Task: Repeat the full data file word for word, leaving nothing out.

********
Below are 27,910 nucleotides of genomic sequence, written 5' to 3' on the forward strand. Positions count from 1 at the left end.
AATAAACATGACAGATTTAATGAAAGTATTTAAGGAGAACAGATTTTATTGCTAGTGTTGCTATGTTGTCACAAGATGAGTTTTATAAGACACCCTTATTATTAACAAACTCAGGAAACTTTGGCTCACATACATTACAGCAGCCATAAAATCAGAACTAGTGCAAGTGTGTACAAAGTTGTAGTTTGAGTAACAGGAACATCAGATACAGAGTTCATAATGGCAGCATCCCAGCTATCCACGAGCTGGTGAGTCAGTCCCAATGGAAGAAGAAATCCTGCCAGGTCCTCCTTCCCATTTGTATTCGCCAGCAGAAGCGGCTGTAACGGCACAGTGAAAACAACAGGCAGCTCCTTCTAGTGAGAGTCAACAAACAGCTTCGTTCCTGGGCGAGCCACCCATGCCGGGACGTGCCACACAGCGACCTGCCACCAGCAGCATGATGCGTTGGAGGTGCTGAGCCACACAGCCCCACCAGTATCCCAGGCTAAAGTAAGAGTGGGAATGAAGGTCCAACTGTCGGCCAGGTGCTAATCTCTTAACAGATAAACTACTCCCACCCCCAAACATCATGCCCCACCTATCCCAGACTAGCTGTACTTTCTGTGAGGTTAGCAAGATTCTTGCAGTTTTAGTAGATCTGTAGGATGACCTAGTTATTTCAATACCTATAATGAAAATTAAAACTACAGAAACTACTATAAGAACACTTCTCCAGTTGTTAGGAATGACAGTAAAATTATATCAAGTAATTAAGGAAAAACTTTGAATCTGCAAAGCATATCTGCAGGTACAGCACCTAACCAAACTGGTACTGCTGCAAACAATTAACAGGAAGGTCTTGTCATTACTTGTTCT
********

Below are 27,910 nucleotides of genomic sequence, written 5' to 3' on the forward strand. Positions count from 1 at the left end.
AATAAACATGACAGATTTAATGAAAGTATTTAAGGAGAACAGATTTTATTGCTAGTGTTGCTATGTTGTCACAAGATGAGTTTTATAAGACACCCTTATTATTAACAAACTCAGGAAACTTTGGCTCACATACATTACAGCAGCCATAAAATCAGAACTAGTGCAAGTGTGTACAAAGTTGTAGTTTGAGTAACAGGAACATCAGATACAGAGTTCATAATGGCAGCATCCCAGCTATCCACGAGCTGGTGAGTCAGTCCCAATGGAAGAAGAAATCCTGCCAGGTCCTCCTTCCCATTTGTATTCGCCAGCAGAAGCGGCTGTAACGGCACAGTGAAAACAACAGGCAGCTCCTTCTAGTGAGAGTCAACAAACAGCTTCGTTCCTGGGCGAGCCACCCATGCCGGGACGTGCCACACAGCGACCTGCCACCAGCAGCATGATGCGTTGGAGGTGCTGAGCCACACAGCCCCACCAGTATCCCAGGCTAAAGTAAGAGTGGGAATGAAGGTCCAACTGTCGGCCAGGTGCTAATCTCTTAACAGATAAACTACTCCCACCCCCAAACATCATGCCCCACCTATCCCAGACTAGCTGTACTTTCTGTGAGGTTAGCAAGATTCTTGCAGTTTTAGTAGATCTGTAGGATGACCTAGTTATTTCAATACCTATAATGAAAATTAAAACTACAGAAACTACTATAAGAACACTTCTCCAGTTGTTAGGAATGACAGTAAAATTATATCAAGTAATTAAGGAAAAACTTTGAATCTGCAAAGCATATCTGCAGGTACAGCACCTAACCAAACTGGTACTGCTGCAAACAATTAACAGGAAGGTCTTGTCATTACTTGTTCT